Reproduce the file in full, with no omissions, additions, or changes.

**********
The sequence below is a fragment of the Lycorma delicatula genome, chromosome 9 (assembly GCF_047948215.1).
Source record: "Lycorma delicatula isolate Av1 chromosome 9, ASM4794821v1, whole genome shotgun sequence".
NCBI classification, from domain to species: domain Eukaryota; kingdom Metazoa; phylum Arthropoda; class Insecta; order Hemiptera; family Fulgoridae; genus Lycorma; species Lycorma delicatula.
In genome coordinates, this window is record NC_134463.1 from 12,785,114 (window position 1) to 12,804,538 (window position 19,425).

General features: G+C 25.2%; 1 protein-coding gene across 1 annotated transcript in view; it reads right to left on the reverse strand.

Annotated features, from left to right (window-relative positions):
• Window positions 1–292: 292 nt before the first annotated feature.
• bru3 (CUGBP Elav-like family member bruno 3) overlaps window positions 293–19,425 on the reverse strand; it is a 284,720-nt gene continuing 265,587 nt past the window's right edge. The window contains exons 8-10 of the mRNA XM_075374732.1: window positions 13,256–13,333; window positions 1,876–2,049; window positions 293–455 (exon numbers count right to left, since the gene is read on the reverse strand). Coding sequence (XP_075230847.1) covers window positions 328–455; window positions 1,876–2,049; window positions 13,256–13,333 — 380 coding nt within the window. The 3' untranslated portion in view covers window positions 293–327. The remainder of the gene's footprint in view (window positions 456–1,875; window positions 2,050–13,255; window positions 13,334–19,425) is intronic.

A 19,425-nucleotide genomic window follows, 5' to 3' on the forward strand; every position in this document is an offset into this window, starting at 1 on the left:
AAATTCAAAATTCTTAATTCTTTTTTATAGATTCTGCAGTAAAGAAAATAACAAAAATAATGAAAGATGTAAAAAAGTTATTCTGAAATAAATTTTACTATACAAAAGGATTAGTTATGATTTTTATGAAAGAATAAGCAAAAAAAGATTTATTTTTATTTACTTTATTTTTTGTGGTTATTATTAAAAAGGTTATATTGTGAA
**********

The sequence below is a fragment of the Lycorma delicatula genome, chromosome 9 (assembly GCF_047948215.1).
Source record: "Lycorma delicatula isolate Av1 chromosome 9, ASM4794821v1, whole genome shotgun sequence".
NCBI classification, from domain to species: domain Eukaryota; kingdom Metazoa; phylum Arthropoda; class Insecta; order Hemiptera; family Fulgoridae; genus Lycorma; species Lycorma delicatula.
In genome coordinates, this window is record NC_134463.1 from 12,785,114 (window position 1) to 12,804,538 (window position 19,425).

General features: G+C 25.2%; 1 protein-coding gene across 1 annotated transcript in view; it reads right to left on the reverse strand.

Annotated features, from left to right (window-relative positions):
• Window positions 1–292: 292 nt before the first annotated feature.
• bru3 (CUGBP Elav-like family member bruno 3) overlaps window positions 293–19,425 on the reverse strand; it is a 284,720-nt gene continuing 265,587 nt past the window's right edge. The window contains exons 8-10 of the mRNA XM_075374732.1: window positions 13,256–13,333; window positions 1,876–2,049; window positions 293–455 (exon numbers count right to left, since the gene is read on the reverse strand). Coding sequence (XP_075230847.1) covers window positions 328–455; window positions 1,876–2,049; window positions 13,256–13,333 — 380 coding nt within the window. The 3' untranslated portion in view covers window positions 293–327. The remainder of the gene's footprint in view (window positions 456–1,875; window positions 2,050–13,255; window positions 13,334–19,425) is intronic.

A 19,425-nucleotide genomic window follows, 5' to 3' on the forward strand; every position in this document is an offset into this window, starting at 1 on the left:
AAATTCAAAATTCTTAATTCTTTTTTATAGATTCTGCAGTAAAGAAAATAACAAAAATAATGAAAGATGTAAAAAAGTTATTCTGAAATAAATTTTACTATACAAAAGGATTAGTTATGATTTTTATGAAAGAATAAGCAAAAAAAGATTTATTTTTATTTACTTTATTTTTTGTGGTTATTATTAAAAAGGTTATATTGTGAA